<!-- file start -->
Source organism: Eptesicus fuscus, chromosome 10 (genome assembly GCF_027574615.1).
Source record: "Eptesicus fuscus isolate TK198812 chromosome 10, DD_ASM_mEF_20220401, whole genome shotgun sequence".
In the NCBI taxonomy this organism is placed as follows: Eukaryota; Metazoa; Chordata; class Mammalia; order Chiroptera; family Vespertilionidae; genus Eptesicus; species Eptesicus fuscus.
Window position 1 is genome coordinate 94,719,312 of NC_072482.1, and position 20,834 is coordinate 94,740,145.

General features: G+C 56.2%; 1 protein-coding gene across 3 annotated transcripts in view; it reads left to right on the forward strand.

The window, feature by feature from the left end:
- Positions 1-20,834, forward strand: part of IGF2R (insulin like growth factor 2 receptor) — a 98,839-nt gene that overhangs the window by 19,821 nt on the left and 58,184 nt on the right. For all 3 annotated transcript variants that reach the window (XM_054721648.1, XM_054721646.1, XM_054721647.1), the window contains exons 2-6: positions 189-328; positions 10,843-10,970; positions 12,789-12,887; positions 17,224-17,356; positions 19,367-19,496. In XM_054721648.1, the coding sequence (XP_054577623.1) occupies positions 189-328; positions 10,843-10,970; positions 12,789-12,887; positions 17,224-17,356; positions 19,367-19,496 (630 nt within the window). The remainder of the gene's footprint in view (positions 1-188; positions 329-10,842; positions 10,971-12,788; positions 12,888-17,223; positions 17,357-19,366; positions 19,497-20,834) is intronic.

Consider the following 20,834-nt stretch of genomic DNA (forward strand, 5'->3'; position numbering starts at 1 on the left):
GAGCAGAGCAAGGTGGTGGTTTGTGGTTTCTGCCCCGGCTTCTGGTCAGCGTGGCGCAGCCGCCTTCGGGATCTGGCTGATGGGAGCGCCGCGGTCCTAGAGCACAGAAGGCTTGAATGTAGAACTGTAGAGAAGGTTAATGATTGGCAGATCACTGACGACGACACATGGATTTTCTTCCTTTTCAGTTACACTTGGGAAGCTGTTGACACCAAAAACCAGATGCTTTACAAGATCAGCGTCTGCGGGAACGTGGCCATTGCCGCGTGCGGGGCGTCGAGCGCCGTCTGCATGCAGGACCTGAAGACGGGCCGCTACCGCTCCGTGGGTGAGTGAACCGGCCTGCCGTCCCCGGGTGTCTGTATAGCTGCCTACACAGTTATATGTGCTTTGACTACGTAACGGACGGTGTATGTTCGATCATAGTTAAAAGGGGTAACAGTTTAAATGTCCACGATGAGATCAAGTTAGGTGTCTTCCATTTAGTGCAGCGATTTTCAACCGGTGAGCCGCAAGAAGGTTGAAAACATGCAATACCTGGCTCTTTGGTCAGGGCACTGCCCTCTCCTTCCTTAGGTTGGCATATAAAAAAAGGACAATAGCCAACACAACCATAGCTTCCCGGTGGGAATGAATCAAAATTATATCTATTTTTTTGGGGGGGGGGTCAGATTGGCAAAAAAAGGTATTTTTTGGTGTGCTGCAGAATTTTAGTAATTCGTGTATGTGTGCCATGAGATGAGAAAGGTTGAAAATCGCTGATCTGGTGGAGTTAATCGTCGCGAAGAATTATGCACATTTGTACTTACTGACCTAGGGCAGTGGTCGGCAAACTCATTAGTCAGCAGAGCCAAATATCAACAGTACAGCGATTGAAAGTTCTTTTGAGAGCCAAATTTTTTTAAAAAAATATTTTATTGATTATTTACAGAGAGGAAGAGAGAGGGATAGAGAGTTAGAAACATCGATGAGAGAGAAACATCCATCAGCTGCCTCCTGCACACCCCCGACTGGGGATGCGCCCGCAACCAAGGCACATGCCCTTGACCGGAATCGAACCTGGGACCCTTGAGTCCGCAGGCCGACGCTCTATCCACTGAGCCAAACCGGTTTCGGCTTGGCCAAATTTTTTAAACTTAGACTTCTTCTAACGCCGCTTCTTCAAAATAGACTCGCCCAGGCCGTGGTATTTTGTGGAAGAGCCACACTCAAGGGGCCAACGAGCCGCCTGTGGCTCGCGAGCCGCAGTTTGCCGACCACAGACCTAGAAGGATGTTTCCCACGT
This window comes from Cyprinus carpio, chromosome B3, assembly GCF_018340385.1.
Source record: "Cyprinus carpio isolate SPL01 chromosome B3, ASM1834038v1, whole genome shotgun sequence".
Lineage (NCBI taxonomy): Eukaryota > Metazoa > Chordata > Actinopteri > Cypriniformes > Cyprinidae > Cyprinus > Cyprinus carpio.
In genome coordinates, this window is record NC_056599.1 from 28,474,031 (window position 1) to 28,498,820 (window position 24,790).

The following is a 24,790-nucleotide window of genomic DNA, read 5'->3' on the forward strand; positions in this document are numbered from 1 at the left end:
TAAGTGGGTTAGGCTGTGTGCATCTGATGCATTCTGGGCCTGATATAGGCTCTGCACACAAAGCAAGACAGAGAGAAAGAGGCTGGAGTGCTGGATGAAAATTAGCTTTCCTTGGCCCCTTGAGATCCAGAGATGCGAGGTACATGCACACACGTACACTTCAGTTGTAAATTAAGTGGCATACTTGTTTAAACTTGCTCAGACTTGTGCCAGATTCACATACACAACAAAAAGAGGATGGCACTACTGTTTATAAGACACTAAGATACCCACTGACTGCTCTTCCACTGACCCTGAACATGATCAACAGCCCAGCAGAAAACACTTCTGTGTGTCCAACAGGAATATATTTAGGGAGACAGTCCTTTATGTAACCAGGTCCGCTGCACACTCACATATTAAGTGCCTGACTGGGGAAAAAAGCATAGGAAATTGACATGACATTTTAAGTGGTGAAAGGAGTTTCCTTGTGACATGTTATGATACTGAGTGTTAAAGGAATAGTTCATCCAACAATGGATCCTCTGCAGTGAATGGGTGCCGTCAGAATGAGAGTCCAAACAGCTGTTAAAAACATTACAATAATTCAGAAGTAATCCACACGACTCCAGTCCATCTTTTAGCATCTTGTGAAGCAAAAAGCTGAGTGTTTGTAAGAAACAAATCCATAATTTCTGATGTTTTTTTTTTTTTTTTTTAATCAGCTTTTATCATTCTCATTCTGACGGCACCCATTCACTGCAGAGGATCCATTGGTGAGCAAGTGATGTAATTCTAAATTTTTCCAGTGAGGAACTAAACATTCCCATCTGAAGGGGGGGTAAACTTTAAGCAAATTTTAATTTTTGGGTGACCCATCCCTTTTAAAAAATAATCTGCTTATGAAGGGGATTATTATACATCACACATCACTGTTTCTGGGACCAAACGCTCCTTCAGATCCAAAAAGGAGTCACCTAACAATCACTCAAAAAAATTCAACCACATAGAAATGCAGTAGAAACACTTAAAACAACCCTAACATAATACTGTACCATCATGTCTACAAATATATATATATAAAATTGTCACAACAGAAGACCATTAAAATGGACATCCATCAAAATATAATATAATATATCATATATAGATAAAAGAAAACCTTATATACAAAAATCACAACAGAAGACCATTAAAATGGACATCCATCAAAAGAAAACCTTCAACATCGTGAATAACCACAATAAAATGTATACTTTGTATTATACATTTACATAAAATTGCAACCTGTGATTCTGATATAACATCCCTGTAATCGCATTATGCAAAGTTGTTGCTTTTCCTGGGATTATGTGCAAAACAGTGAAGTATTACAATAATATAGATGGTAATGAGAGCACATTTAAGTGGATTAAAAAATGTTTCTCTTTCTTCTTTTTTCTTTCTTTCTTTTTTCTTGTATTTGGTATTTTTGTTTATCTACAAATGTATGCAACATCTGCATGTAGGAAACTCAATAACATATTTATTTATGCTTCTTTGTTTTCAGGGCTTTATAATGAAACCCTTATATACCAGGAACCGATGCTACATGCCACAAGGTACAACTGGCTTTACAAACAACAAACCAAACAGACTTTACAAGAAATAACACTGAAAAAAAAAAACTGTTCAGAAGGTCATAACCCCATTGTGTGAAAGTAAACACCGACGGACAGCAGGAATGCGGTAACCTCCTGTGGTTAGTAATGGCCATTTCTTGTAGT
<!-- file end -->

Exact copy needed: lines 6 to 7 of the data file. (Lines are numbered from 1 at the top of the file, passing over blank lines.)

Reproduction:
The window, feature by feature from the left end:
- Positions 1-20,834, forward strand: part of IGF2R (insulin like growth factor 2 receptor) — a 98,839-nt gene that overhangs the window by 19,821 nt on the left and 58,184 nt on the right. For all 3 annotated transcript variants that reach the window (XM_054721648.1, XM_054721646.1, XM_054721647.1), the window contains exons 2-6: positions 189-328; positions 10,843-10,970; positions 12,789-12,887; positions 17,224-17,356; positions 19,367-19,496. In XM_054721648.1, the coding sequence (XP_054577623.1) occupies positions 189-328; positions 10,843-10,970; positions 12,789-12,887; positions 17,224-17,356; positions 19,367-19,496 (630 nt within the window). The remainder of the gene's footprint in view (positions 1-188; positions 329-10,842; positions 10,971-12,788; positions 12,888-17,223; positions 17,357-19,366; positions 19,497-20,834) is intronic.